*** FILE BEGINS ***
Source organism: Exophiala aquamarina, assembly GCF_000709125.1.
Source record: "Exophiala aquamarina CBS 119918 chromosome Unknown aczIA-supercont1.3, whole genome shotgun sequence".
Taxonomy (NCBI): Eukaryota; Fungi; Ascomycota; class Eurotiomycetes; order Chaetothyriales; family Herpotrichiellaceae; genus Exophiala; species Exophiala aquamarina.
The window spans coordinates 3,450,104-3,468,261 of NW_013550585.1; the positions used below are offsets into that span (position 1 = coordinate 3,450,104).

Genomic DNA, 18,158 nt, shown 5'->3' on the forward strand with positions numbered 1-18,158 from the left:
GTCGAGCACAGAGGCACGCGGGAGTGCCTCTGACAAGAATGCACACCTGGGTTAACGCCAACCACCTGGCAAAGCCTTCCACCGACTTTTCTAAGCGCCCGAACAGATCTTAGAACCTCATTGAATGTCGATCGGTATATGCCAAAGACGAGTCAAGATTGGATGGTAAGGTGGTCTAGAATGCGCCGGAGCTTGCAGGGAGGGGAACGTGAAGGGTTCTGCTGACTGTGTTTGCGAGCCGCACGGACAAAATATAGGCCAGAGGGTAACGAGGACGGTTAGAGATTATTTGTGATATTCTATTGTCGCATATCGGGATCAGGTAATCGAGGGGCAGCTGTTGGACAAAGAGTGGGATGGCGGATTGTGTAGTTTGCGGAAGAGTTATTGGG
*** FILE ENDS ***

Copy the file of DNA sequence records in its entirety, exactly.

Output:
Source organism: Exophiala aquamarina, assembly GCF_000709125.1.
Source record: "Exophiala aquamarina CBS 119918 chromosome Unknown aczIA-supercont1.3, whole genome shotgun sequence".
Taxonomy (NCBI): Eukaryota; Fungi; Ascomycota; class Eurotiomycetes; order Chaetothyriales; family Herpotrichiellaceae; genus Exophiala; species Exophiala aquamarina.
The window spans coordinates 3,450,104-3,468,261 of NW_013550585.1; the positions used below are offsets into that span (position 1 = coordinate 3,450,104).

Genomic DNA, 18,158 nt, shown 5'->3' on the forward strand with positions numbered 1-18,158 from the left:
GTCGAGCACAGAGGCACGCGGGAGTGCCTCTGACAAGAATGCACACCTGGGTTAACGCCAACCACCTGGCAAAGCCTTCCACCGACTTTTCTAAGCGCCCGAACAGATCTTAGAACCTCATTGAATGTCGATCGGTATATGCCAAAGACGAGTCAAGATTGGATGGTAAGGTGGTCTAGAATGCGCCGGAGCTTGCAGGGAGGGGAACGTGAAGGGTTCTGCTGACTGTGTTTGCGAGCCGCACGGACAAAATATAGGCCAGAGGGTAACGAGGACGGTTAGAGATTATTTGTGATATTCTATTGTCGCATATCGGGATCAGGTAATCGAGGGGCAGCTGTTGGACAAAGAGTGGGATGGCGGATTGTGTAGTTTGCGGAAGAGTTATTGGG